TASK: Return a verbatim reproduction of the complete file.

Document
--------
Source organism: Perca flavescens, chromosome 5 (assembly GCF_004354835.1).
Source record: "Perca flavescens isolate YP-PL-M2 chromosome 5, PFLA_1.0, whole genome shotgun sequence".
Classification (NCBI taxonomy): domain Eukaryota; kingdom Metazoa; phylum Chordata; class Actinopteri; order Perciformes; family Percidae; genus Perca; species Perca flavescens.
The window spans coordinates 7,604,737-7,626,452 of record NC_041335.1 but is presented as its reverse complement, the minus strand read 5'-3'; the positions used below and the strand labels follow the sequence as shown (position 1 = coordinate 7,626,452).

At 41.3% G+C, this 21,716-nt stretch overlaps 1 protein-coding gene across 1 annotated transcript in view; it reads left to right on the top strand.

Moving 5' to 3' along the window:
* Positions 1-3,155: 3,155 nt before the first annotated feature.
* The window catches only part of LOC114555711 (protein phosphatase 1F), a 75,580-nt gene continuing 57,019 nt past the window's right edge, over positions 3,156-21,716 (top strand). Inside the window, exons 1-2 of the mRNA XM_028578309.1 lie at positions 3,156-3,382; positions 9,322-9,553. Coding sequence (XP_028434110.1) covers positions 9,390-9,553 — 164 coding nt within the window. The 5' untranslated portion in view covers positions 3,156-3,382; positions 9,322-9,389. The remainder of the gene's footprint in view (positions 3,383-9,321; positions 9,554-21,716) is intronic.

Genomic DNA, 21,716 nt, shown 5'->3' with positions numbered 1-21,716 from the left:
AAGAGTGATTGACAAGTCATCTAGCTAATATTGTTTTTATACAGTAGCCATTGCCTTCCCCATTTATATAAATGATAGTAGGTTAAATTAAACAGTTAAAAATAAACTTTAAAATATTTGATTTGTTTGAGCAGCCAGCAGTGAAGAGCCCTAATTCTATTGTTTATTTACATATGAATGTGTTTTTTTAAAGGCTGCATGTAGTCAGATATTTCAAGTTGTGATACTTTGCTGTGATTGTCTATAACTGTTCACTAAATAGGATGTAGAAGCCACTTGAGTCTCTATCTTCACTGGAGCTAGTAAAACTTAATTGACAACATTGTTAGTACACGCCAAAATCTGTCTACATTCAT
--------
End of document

Source organism: Perca flavescens, chromosome 5 (assembly GCF_004354835.1).
Source record: "Perca flavescens isolate YP-PL-M2 chromosome 5, PFLA_1.0, whole genome shotgun sequence".
Classification (NCBI taxonomy): domain Eukaryota; kingdom Metazoa; phylum Chordata; class Actinopteri; order Perciformes; family Percidae; genus Perca; species Perca flavescens.
The window spans coordinates 7,604,737-7,626,452 of record NC_041335.1 but is presented as its reverse complement, the minus strand read 5'-3'; the positions used below and the strand labels follow the sequence as shown (position 1 = coordinate 7,626,452).

At 41.3% G+C, this 21,716-nt stretch overlaps 1 protein-coding gene across 1 annotated transcript in view; it reads left to right on the top strand.

Moving 5' to 3' along the window:
* Positions 1-3,155: 3,155 nt before the first annotated feature.
* The window catches only part of LOC114555711 (protein phosphatase 1F), a 75,580-nt gene continuing 57,019 nt past the window's right edge, over positions 3,156-21,716 (top strand). Inside the window, exons 1-2 of the mRNA XM_028578309.1 lie at positions 3,156-3,382; positions 9,322-9,553. Coding sequence (XP_028434110.1) covers positions 9,390-9,553 — 164 coding nt within the window. The 5' untranslated portion in view covers positions 3,156-3,382; positions 9,322-9,389. The remainder of the gene's footprint in view (positions 3,383-9,321; positions 9,554-21,716) is intronic.

Genomic DNA, 21,716 nt, shown 5'->3' with positions numbered 1-21,716 from the left:
AAGAGTGATTGACAAGTCATCTAGCTAATATTGTTTTTATACAGTAGCCATTGCCTTCCCCATTTATATAAATGATAGTAGGTTAAATTAAACAGTTAAAAATAAACTTTAAAATATTTGATTTGTTTGAGCAGCCAGCAGTGAAGAGCCCTAATTCTATTGTTTATTTACATATGAATGTGTTTTTTTAAAGGCTGCATGTAGTCAGATATTTCAAGTTGTGATACTTTGCTGTGATTGTCTATAACTGTTCACTAAATAGGATGTAGAAGCCACTTGAGTCTCTATCTTCACTGGAGCTAGTAAAACTTAATTGACAACATTGTTAGTACACGCCAAAATCTGTCTACATTCAT